|Поборов гордость, человек становится приятным. Поборов гнев, он становится веселым. Поборов страсть, он становится преуспевающим. Поборов алчность, он становится счастливым. - Древняя Индия|
No. 233, 04 December 1992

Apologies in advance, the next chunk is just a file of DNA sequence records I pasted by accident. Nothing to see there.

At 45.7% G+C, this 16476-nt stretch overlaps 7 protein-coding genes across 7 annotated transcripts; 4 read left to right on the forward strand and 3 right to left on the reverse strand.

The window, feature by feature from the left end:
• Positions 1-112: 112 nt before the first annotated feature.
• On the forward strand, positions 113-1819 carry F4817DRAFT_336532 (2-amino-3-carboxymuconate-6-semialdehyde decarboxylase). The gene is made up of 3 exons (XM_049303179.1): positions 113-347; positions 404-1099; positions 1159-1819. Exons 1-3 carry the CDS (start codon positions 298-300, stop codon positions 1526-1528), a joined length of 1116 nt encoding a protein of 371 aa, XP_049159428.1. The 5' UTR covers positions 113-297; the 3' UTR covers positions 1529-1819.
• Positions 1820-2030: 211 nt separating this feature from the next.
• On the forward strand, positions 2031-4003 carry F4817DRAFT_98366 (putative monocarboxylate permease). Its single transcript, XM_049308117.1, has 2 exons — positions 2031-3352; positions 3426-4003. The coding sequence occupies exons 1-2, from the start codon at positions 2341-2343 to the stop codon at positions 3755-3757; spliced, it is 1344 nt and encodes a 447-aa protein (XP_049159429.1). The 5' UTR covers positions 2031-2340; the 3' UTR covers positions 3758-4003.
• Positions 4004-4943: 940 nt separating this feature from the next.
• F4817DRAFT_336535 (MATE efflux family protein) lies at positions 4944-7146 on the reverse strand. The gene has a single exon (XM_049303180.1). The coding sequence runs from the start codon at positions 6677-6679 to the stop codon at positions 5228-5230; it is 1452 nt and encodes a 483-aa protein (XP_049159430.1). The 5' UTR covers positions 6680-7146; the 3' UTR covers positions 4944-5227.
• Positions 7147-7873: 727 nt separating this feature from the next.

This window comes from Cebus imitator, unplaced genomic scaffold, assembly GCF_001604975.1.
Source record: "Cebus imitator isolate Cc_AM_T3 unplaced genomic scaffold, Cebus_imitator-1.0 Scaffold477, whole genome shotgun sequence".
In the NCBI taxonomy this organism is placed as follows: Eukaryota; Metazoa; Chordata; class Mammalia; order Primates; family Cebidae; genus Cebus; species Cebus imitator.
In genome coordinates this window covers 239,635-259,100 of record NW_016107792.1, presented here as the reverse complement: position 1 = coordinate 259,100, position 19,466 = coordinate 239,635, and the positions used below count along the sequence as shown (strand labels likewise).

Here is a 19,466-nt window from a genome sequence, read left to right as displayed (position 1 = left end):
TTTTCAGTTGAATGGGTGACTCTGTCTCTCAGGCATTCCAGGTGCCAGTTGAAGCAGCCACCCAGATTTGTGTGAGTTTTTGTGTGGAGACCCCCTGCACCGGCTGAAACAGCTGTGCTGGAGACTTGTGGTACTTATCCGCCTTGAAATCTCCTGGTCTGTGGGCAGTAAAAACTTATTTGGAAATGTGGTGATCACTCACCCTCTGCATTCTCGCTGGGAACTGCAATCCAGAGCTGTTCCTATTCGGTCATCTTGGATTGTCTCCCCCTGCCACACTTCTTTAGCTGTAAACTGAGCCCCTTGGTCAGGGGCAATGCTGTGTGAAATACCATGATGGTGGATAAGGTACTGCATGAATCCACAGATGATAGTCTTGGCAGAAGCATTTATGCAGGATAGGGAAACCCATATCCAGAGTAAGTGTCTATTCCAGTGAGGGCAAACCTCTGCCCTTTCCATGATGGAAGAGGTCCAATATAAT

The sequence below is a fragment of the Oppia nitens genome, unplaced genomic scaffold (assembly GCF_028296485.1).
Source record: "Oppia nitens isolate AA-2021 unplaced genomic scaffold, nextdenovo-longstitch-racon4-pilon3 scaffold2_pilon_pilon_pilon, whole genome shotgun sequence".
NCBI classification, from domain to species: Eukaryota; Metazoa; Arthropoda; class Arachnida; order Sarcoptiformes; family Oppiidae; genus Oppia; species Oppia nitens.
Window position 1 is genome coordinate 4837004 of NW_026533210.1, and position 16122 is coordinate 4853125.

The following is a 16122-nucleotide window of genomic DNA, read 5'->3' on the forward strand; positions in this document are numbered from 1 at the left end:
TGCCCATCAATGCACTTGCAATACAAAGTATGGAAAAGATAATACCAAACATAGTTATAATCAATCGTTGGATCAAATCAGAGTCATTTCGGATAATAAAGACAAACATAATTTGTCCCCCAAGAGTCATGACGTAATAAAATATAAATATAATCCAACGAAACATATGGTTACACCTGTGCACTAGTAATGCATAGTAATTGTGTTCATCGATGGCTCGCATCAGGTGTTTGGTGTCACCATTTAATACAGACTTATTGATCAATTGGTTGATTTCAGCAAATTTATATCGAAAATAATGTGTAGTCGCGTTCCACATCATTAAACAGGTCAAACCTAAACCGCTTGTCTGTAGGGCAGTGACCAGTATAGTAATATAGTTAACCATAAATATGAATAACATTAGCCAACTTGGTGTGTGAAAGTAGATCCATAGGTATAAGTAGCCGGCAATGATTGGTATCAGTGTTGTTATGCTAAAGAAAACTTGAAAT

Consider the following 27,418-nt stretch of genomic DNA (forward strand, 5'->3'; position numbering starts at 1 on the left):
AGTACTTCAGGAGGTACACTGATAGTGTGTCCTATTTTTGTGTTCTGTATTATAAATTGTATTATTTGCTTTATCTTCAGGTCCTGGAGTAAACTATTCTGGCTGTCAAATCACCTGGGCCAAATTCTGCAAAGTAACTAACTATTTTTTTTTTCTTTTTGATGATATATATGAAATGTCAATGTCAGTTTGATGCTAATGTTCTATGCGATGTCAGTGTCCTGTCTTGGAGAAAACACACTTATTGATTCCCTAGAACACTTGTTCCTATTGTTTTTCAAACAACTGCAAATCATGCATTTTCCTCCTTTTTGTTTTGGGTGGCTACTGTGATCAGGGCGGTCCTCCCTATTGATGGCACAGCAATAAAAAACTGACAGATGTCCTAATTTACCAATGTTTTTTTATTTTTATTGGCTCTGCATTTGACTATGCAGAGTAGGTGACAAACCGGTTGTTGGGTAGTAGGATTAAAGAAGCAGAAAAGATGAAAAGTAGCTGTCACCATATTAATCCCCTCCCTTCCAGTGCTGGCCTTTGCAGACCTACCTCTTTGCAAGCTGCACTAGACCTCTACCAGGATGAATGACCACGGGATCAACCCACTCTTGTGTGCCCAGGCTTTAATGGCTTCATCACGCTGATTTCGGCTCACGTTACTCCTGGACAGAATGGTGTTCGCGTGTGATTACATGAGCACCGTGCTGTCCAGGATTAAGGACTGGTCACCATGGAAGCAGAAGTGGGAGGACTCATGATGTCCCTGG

SUCCESSOR STATES TO THE USSR YELTSIN, RUTSKOI SEEK MORE POWER AT PARLIAMENT'S EXPENSE. Russian President Boris Yeltsin has asked Congress to provide him special powers, an RFE/RL correspondent reported from Moscow on 2 December. Yeltsin presented a draft resolution that would empower him to submit to the parliament draft legislation on economic reform issues. Parliament would have to consider the president's draft laws in the first reading without examining them in committee. Parliament would have no right to alter the proposed law without consulting the president. Hardliners immediately asserted that Yeltsin was now seeking not only additional, but emergency powers. Aleksandr Rutskoi also demanded an increase in his vice presidential powers, Radio Rossii reported on 2 December. (Alexander Rahr) RUSSIAN CONGRESS CRITICIZES CABINET, SEEKS NEW POWERS. After ending debates on the state of the economy, legislators are expected to adopt a resolution describing the cabinet's performance as "unsatisfactory," ITAR-TASS reported on 3 December. First Deputy Prime Minister Vladimir Shumeiko stated that anyone who wants Acting Prime Minister Egor Gaidar replaced should be regarded as an opponent of reform, according to "Novosti" on 3 December. In the next few days, the legislators want to adopt amendments to the existing Constitution, altering one fifth of its provisions. They especially want to strengthen legislative control over the executive branch. The Congress' focus on altering the Constitution may delay the adoption of a new Constitution, which President Yeltsin regards as a prerequisite to continuing the reform process. (Alexander Rahr) REGIONAL LEADERS TO SUPPORT GAIDAR, BUT . . . President Yeltsin met with the leaders of the republics and regions of the Russian Federation, and asked them whether they would support the candidacy of Egor Gaidar for the post of prime minister. Gaidar is now the acting prime minister. On 3 December, "Novosti" quoted "very informed Kremlin insider sources" as saying that the republican and regional leaders agreed to support Gaidar in the first round of voting, but stated that if Gaidar failed the first time to receive the necessary majority, they would not again support his candidacy. They reportedly suggested that if Gaidar is rejected by the Congress, Yeltsin should nominate the present Secretary of the Security Council, Yurii Skokov. (Alexander Rahr) CIVIC UNION SAYS IT WILL SUPPORT GAIDAR. Speaking with reporters on 3 December, Deputy Prime Minister Aleksandr Shokhin said that after long discussions the Civic Union had decided to support Egor Gaidar's candidacy for the post of prime minister, Radio Rossii reported. The same day, Interfax quoted President Yeltsin's press secretary Vyacheslav Kostikov as saying the president will formally nominate Gaidar for the prime minister's post at the Congress on 4 December. Kostikov said Yeltsin did not have a candidate better able to deal with the economy. (Vera Tolz) BRAWL ERUPTS AT RUSSIAN CONGRESS. A fist fight erupted at the Congress of People's Deputies on 3 December, and it was covered live by Russian radio and TV. The brawl began when the Congress was considering possible changes in the Russian Constitution suggested earlier by parliament. One amendment would require parliamentary approval of key government posts, including those of the prime minister and his deputies. When the speaker, Ruslan Khasbulatov, suggested a vote on this proposed amendment by secret ballot, liberal supporters of Egor Gaidar and his market-oriented reforms rushed to the rostrum to argue with the speaker. Khasbulatov requested that other deputies "safeguard" him. Fist fights and shoving immediately ensued. (Julia Wishnevsky) COMMUNISTS EXPRESS HOPE FOR REVIVAL OF STRONG PARTY. Inspired by the Russian Constitutional Court ruling that President Yeltsin should not have banned local Communist Party cells, the last first secretary of the once-banned Russian Communist Party (RCP), Valentin Kuptsov, expressed hopes that local CP organizations would be restored by the end of the year and that at least one-third of the Party's former members would return. In an interview with Interfax on 3 December, Kuptsov called on Russia's officially registered pro-Communist groups: the Communist Union, the Socialist Party of Working People, the Russian Party of Communists and the Russian Communist Workers' Party, to join him in reviving the RCP. Kuptsov claimed that the RCP could easily become the largest political party in Russia. The same day, Pravda called for a congress of the RCP in Moscow on 5-6 December. (Vera Tolz) CPD RESOLUTION ON ECONOMIC REFORMS. The drafting commission of the Russian Congress of People's Deputies has drawn up a resolution on the progress of economic reforms, Interfax reported on 3-December. This recommends that the Congress confirm the strategy of transition to a free market economy, but lists a series of alleged mistakes by the government in the implementation of this goal. It calls for priority to be given to measures to halt the fall in production and for adjustment in the terms of trade between agriculture and industry. It suggests that the government submit to the parliament within one month a program of anti-crisis measures. (Keith Bush) RUTSKOI CONCEDES FAILURE OF AGRICULTURAL REFORM. In his speech on 2-December to the Congress of People's Deputies, Vice President Aleksandr Rutskoi admitted that "reform in the countryside had come to nothing," Russian and Western agencies reported. Rutskoi, who has the no-win portfolios on agriculture, conversion, and health, blamed the impasse on the fact that he had been given "responsibility without authority-a particularly Russian invention." He reckoned that it costs 30 million rubles to set up a private farm, but no funds had been allocated. Rutskoi asked the Congress to pass legislation on agricultural reform. (Keith Bush) RUSSIAN WHEAT PURCHASE PRICES DOUBLED. A Russian government decree of 30-November doubles the prices paid for above-plan sales of bread-quality wheat, Interfax reported on 3 December. The previous price averaged 12,000-12,500 rubles a ton: the new prices will approximate market levels. The government's decision appears to concede defeat in the confrontation with farmers who have been withholding their grain. Against an annual requirement of some 20 million tons for bread-quality wheat, the state has so far purchased about 11.6 million tons. In addition to the higher price, farms will also be granted a 40% discount on the purchase of agricultural equipment and preferential credit rates of 28%. (Keith Bush) PROPOSED INDEXATION OF SAVINGS CHALLENGED. In an interview with Interfax on 2-December, Russian Social Security Minister Ella Panfilova described as "unrealistic" President Yeltsin's call during his speech to the Congress on 1 December for all savings to be indexed. (Yeltsin had not specified how frequently the indexation was to be carried out). Panfilova preferred a program of selective indexation, targeting the more vulnerable groups. She cited estimates that put 80% of the population on or below the poverty level. (Keith Bush) DEPUTIES ATTACK ECONOMIC REFORM. Of 22-deputies to have addressed the Congress during a discussion of economic reform on 3 December, only one had anything nice to say about the Gaidar cabinet, and even this praise was quite limited. Russian radio and TV broadcast speeches during which delegates complained about Gaidar's "bankrupt government," and such statements were welcomed with applause from the audience. However, only a minority of deputies seemed prepared to impeach a popularly elected president; far more appeared ready to sack Gaidar, Gennadii Burbulis (who is especially unpopular among delegates), and other Yeltsin aides. Supporters of democratic change appeared to have given up trying to defend the reform program, preferring instead to concentrate on supporting constitutional changes that would enable Yeltsin to enact reforms without parliamentary approval. (Julia Wishnevsky) RUBLE EXCHANGE RATE RISES AGAIN. The ruble is continuing to rise against the dollar, trading at the Moscow Interbank Currency Exchange for 398 to one US dollar on 3 December, according to Reuters on the same day. Interfax reports an official of the Russian Central Bank as attributing the current halt in the ruble's decline against the dollar to: positive general economic trends, such as the fact that privatization is now underway and a revival in interenterprise trading; the blocking of the flow of rubles from former republics; a crack down on "speculative activities" on the part of the Central Bank; and an increase in the demand for rubles due to the fact that the fiscal year is coming to an end. Volume traded on the exchange was $54.48 million. (Sheila Marnie) KHASBULATOV MOVES AGAINST PARLIAMENTARY PRESS COMMITTEE. Parliamentary speaker Ruslan Khasbulatov suggested that the Congress abolish the parliamentary Committee for Mass Media and Information, Ekho Moskvy reported on 2 December. This committee includes liberals who fiercely opposed Khasbulatov's recent attempts to curb the freedom of the press. Other lawmakers stated that the committee should be restructured, but not abolished. In a move to gain support from deputies, Khasbulatov proposed that the Congress convene every three months instead of at irregular, less formal intervals, as is now the case. He also suggested that the Congress end by Saturday, Radio Rossii reported on 3-December. Alexander Rahr) YELTSIN ENLISTS ALEKSANDR YAKOVLEV. On 3-December, President Yeltsin decreed the establishment of a commission for the rehabilitation of the victims of political oppression, and appointed former Politburo member Aleksandr Yakovlev as its chairman, Russian radio and TV newscasts reported. The decree stated that the commission will include the minister of security and the head of the state archives committee. The move is politically significant because it involves the recruitment by Yeltsin of a long-time Gorbachev adviser. Recently, the media has criticized the Russian government for using information in the CPSU archives against certain politicians, including Yakovlev. (Julia Wishnevsky) TATAR CALLS FOR VOLGA-URAL CONFEDERATION. At its session on 2 December the presidium of the milli-mejlis, the unofficial Tatar national parliament, supported the initiative of the All-Union Tatar Public Center and various national movements of Chuvashia and Mari-El for the creation of a Confederation of Peoples of the Volga and Ural regions, Interfax reported on 3 December. A member of the presidium suggested it could start as a social union, and then become something similar to the Confederation of the Peoples of the Caucasus. The purpose of creating the confederation-in which Tatars would play a major role-would be the economic integration of the republics and oblasts of the two regions and help in developing national cultures. (Ann Sheehy) DISARMAMENT OF ILLEGAL FORMATIONS IN NORTH OSSETIA AND INGUSHETIA. Sergei Shakhrai, the head of the interim administration in North Ossetia, said on 3 December that the authorities had started disarming illegal formations in the conflict zone, and the interior troops had confiscated a rocket launcher, an air defense gun, as well as machine guns and other weapons, ITAR-TASS and Interfax reported. Shakhrai told ITAR-TASS that information coming in suggested that there were forces on both sides who intended to resume hostilities after 10 December when the traditional 40-day mourning period will end. At a press conference in Moscow on 3 December, the chairman of the North Ossetian parliament, Akhsarbek Galazov, reiterated that Ingushetia had no right to the Prigorodnyi raion and therefore the Ingush proposal that the raion be put under direct presidential or federal rule was unacceptable. (Ann Sheehy) KABARDIAN CONGRESS PUTS BORDER QUESTIONS ON ICE TILL 1995. The chairman of the Congress of the Kabardian People, former USSR deputy Yurii Kalmykov, told Interfax on 3 December that the congress had decided not to pursue the question of a separate Kabardian republic until the Russian Federation's moratorium on border changes expires in 1995. The Balkars, who share a republic with the Kabardians, also want their own republic. The decision of the Kabardian Congress has eased relations with the Kabardino-Balkar authorities who were intending to proscribe the Congress. (Ann Sheehy) ADMIRAL KASATONOV LEAVING BLACK SEA FLEET. Admiral Igor Kasatonov, the former commander of the ex-Soviet Black Sea Fleet, will be leaving on 8 December to take up his new post as first deputy commander in chief of the Russian Navy. Interfax on 3 December reported that some residents of Sevastopol-where the fleet's headquarters are located-plan to send a petition to the Congress of People's Deputies requesting that his transfer be canceled. Reportedly, the petition charges that the move is a concession to Ukraine which will have a negative effect on the fleet. According to Radio Rossii, the Russian Navy's press center denied the charge. Rear Admiral Vitalii Larionov will be the acting commander of the fleet. (Doug Clarke) NEW TAJIK GOVERNMENT MOSTLY PRO-COMMUNIST. Western agencies confirmed on 3-December that the government approved by the Communist-dominated Supreme Soviet of Tajikistan on 2 December consists mostly of members of pro-Communist groups from Kulyab Oblast. The same day ITAR-TASS reported that before adjourning the Supreme Soviet voted to merge Kulyab and Kurgan-Tyube Oblasts again into a Khatlon Oblast. The two oblasts were united under this name from 1988 to 1990, when they were separated again due to friction between inhabitants of Kurgan-Tyube and Kulyab. The two oblasts have been the scene of much of the fighting in this summer's civil war; Kulyab supported deposed President Rakhmon Nabiev while Kurgan-Tyube supported the democratic-Islamic coalition. Interfax reported that fighting is continuing at Orzhonikidzeabad near Dushanbe and elsewhere. (Bess Brown) CENTRAL AND EASTERN EUROPE PANIC CANDIDACY REJECTED. On 3 December the Serbian Electoral Commission rejected federal Prime Minister Milan Panic's candidacy for president in the 20 December elections. The commission ruled that Panic does not meet the requirement that candidates for president must have resided in Serbia for at least one year. Panic, who called the decision as "insane and, above all, unconstitutional" provided proof that he signed a rental contract on a Belgrade apartment over a year ago. The commission said the document was "inadmissible" as evidence of residency because Panic inhabited the apartment "as a foreign citizen." Chairman Caslav Ignatovic rejected accusations that his commission's decision was politically motivated. Panic has filed an appeal with Serbia's Supreme Court-which is also chaired by Ignatovic. A decision is expected by 7 December. The commission rejected seven other presidential candidates and confirmed seven. Among those confirmed are incumbent Slobodan Milosevic, main opposition leader Vuk Draskovic, and Dragan Vasiljkovic, popularly known as "Captain Dragan." Radio Serbia carried the report. (Milan Andrejevich) REACTIONS TO THE DECISION. According to the independent Belgrade radio B92, Panic and opposition leaders have bitterly criticized the commission's decision. At an emergency session the executive committee of the Democratic Opposition coalition DEPOS, announced that it might boycott the elections if the decision is not overruled by the Supreme Court. Panic's press office and most opposition leaders reportedly find it absurd that the Socialist-dominated parliament would nominate and elect Panic as federal Prime Minister in July and then in November-when it became clear that Panic could defeat Milosevic-would adopt a residency requirement to try to keep him from running. Vojislav Seselj, head of the second largest party in the federal parliament, the ultranationalist Radical Party, said the commission should accept Panic's candidacy in order to avert the threat of violence. He added that his party will bring up another confidence vote on Panic at the next parliamentary session. Two previous attempts have failed. (Milan Andrejevich) DEFENSE MINISTRY CRITICIZES PANIC. On 4-December the Federal Defense Ministry Collegium issued a statement distancing itself from Panic, who also holds the post of defense minister, accusing him of a heavy political bias that threatens the military's political neutrality . Radio Serbia reported on 3-December that the collegium demands that Panic yield his defense minister post; Panic responded by saying that he intends to appoint a defense minister as soon as possible. He added that his activities in connection with seeking office are not party-oriented since he represents no single party. (Milan Andrejevich) TENSIONS IN KOSOVO. Radio Serbia reported on 3-December that one ethnic Albanian was killed and another wounded in a clash with Serbian-controlled police in Pristina. Police officials said the two illegal cigarette dealers were injured when they tried to escape arrest. The Serbian province's main Albanian party, the Democratic League, said one of the men died after being beaten by police, who then proceeded to arrest bystanders and opened fire against the unarmed crowd, wounding many others. Neither version of the incident has been independently confirmed. Radio Croatia reports that a crowd gathered outside a Pristina hospital after the wounded were taken there, and combat aircraft flew low over the city and military convoy movements were also observed in several other parts of Kosovo. An RFE correspondent reports from Washington that a State Department envoy is on his way to Kosovo to assess the situation. (Milan Andrejevich) PROTECTION SOUGHT FOR ETHNIC HUNGARIANS IN SERBIA. Gyula Szelei, Hungary's representative, told the UN General Assembly's Social, Humanitarian and Cultural Committee that Hungary is seeking more effective international protection of the human rights of ethnic Hungarians in Serbia's province of Vojvodina, Western agencies report. He said that tens of thousands of ethnic Hungarians have fled their homes in Vojvodina because of a "well-founded fear of persecution and serious violations of their human rights." Szelei proposed that the rights of ethnic Hungarians be protected by instituting "autonomous territorial and cultural units under effective international guarantees and controls" and by deploying international monitors in Vojvodina. Szelei also expressed concern about the situation of ethnic Hungarians in Romania, citing reports of "deliberate discrimination against minorities." (Edith Oltay) ROMANIA REOPENS DANUBE SLUICE. On 3 December opened its sluice at the Iron Gates hydroelectric dam to allow shipping be resumed on the Danube. Water traffic had come to a halt on 2 December when Belgrade ordered a sluice on the Serbian side of the river closed in retaliation for Romania's enforcement of the UN embargo against rump Yugoslavia. The Romanian sluice was closed for maintenance and was not expected to be opened until later this month. Radio Bucharest said that repair work was completed ahead of schedule due to "tireless efforts" by Romanian workers. Belgrade also detained a Romanian tugboat and six barges. The Romanian Foreign Ministry has threatened to take the case to international bodies if the vessels are not released immediately. (Dan Ionescu) RUSSIA CRITICIZES STATEMENT BY ROMANIAN OFFICIAL. On 3 December the Russian Foreign Ministry criticized a statement by Adrian Nastase, chairman of Romania's Chamber of Deputies and former foreign minister. Upon returning from a three-day visit to Chisinau on 30 November, Nastase said that Russia was trying to bind Moldova to its side through membership in the Commonwealth of Independent States (CIS). The Russian statement, quoted by Interfax, denounced Nastase's appeal to Moldovan legislators to "think twice" before voting for Moldova to join the CIS as an attempt to scare them. Moldova has been taking part in the work of CIS but its parliament has not voted on membership. (Dan Ionescu) ESTONIAN PRESIDENT NOMINATES CANDIDATES FOR TOP POSTS. On 3 December, after consulting various parliament groups, President Lennart Meri nominated candidates to several top posts for parliamentary approval, BALTFAX reports. Prof. Uno Mereste, former head of the statistics department at Tallinn Technical University and adviser to the Economics Ministry was nominated as chairman of the board of the Bank of Estonia. Eerik-Juhan Truuvali, who taught at the Estonian Institute of History and Tartu University and headed the Electoral Commission, was proposed for the post of Chancellor of Justice. Alexander Einseln, a colonel in the US army, was nominated as commander of the Estonian Defense Forces. In an address to the Estonian parliament Einseln said that if there were a war between Estonia and the US, he would fight for the US side for he had sworn an oath of allegiance to that country. (Saulius Girnius) DATE FOR LITHUANIAN PRESIDENTIAL ELECTIONS SET. On 3 December the Seimas voted 119 to 0 with 3 abstentions to hold presidential elections on 14 February 1993, Radio Lithuania reports. The Lithuanian Democratic Labor Party (LDLP) had suggested that they be held on 31 January, but the opposition Homeland Concord felt that this was too soon. (Saulius Girnius) CONFLICT SHARPENS OVER POLAND'S CONTROL OFFICE. The Supreme Chamber of Control (NIK), the central accounting office headed by Lech Kaczynski, is the new focus for political combat. Kaczynski has been charged with using NIK to conduct partisan investigations; his inquisitorial style in audits of the privatization and finance ministries and the prime minister's office has irked the government. Kaczynski's twin brother, Jaroslaw, heads the Center Alliance and spearheads the opposition to the president and the government. President Lech Walesa called for "changes in NIK" on TV's Panorama on 3-December; his spokesman called NIK "a tool in a political game" on Radio Z the following day. Public administration minister Jan Maria Rokita likewise charged Kaczynski with "militant opposition to the government" and accused the Center Alliance of wanting to turn NIK into a "Cheka." The Sejm chooses the NIK chairman, and the political rumor mill has already selected a candidate to replace Kaczynski: the Peasant Party's Aleksander Luczak. No formal action has yet been taken, however. (Louisa Vinton) POLAND'S MARTIAL LAW PLANS STILL "TOP SECRET." Responding to an inquiry from an opposition parliamentary deputy, Defense Minister Janusz Onyszkiewicz said on 3-December that the "guidelines for martial law" should still remain secret. The guidelines, prepared by the Polish General Staff in 1981, contain classified information about Poland's military command systems still relevant to national security, Onyszkiewicz said. The minister added that the parliamentary commission considering the constitutionality of martial law had had access to the documents. He denied that the government was attempting to interfere with "a just assessment of the deeds and motives of that period." Onyszkiewicz's statement followed the publication of extracts from the documents by Zycie Warszawy, which asked why the plans for martial law were still kept under wraps. (Louisa Vinton) HUNGARY, BRITAIN SIGN DEFENSE AGREEMENT. Col. Gen. Kalman Lorincz, commander of the Hungarian Army, and Field Marshal Sir Richard Vincent, chief of Britain's defense staff, signed an agreement on 3 December in Budapest that provides for closer cooperation between the two countries' armed forces. Training colleges, academies, units, and military experts will exchange visits between 1993 and 1995. (Edith Oltay) FOREIGN INVESTMENT IN SLOVAKIA DROPS. Figures released by the Slovak National Agency for Foreign Investment on 3 December show that in the first nine months of 1992 Slovakia's share of foreign investment in Czechoslovakia was only 7.7%. Slovakia's population is one third of that of Czechoslovakia. In 1991 Slovakia attracted 27% of the foreign capital. Reuters quotes an official from the Slovak National Agency for Foreign Investment as saying that the main obstacle to foreign investment is Slovakia's poor image abroad. He argued that when potential investors actually visit Slovakia they are surprised that things are normal and "that there are no riots or nationalist propaganda." The CTK news agency also reports that Slovakia plans to impose a tax of one koruna per pack on cigarettes as soon as that nation becomes independent on 1-January. The revenues, which could amount to 400 million koruny ($10.4 million), will be used to help fund research on cancer and heart disease. (Jiri Pehe & Charles Trumbull) SIEMENS DROPS JOINT-VENTURES WITH SKODA. Siemens, one of Germany's largest companies, has decided not to set up two joint ventures with Skoda, the largest engineering firm in the Czech Republic. International media report that Siemens has pulled out of plans to establish two joint companies-Skoda Transport and Skoda Energo- because of "new and unacceptable demands on the part of Skoda's new management." (Jiri Pehe) LUBYS TALKS WITH BALTIC FLEET COMMANDER. On 3 December in Vilnius Lithuanian Prime Minister Bronislavas Lubys told Russian Baltic Fleet commander Adm. Vladimir Egorov that Lithuania will not change its policy on the withdrawal of Russian troops, Radio Lithuania reports. Lubys noted that they discussed the transit of Russian troops through Lithuania to Kaliningrad, the building of housing for withdrawing officers, and other commercial transactions that Lithuania wants to be decided on a parity basis. (Saulius Girnius) ANDREJEVS URGES RESUMPTION OF TALKS. Latvian Minister of Foreign Affairs Georgs Andrejevs told the press on 3 December that Russian President Yeltsin's directive of 29-October suspending the withdrawal of Russian military forces from the Baltic States is the main obstacle to resuming Latvian-Russian negotiations on the issue and urged that the necessary steps be taken to resume the talks. Andrejevs said that the negotiations should take place both at the delegation and the presidential levels and suggested that a meeting of the two heads of state take place in January 1993. (Dzintra Bungs) LATVIA TEMPORARILY BARS PASSAGE OF RUSSIAN TANKS. Ilgonis Upmalis, head of the Latvian office coordinating the withdrawal of Russian troops, told the press that his office has prohibited transit of 105 Russian tanks, BALTFAX reported on 3 December. The Russian military authorities want to move the tanks from Estonia to the Kaliningrad region. Upmalis said that the transit of foreign military hardware is not permitted under Latvia's customs regulations and that the prime minister must decide the case. (Dzintra Bungs) RUSSIAN BORDER GUARDS LEAVE VENTSPILS AREA. Col. Leonid Korotovskikh, commander of the Russian border guard detachment in Latvia's Ventspils district, told BALTFAX on 2 December that earlier that day he had handed over the last border guard station under his command to the local home guards. He pointed out that compensation for most of the property left behind, valued at over 40 million rubles, still had to be paid by the Latvian authorities. (Dzintra Bungs) [As of 1200 CET] Compiled by Hal Kosiba & Charles Trumbull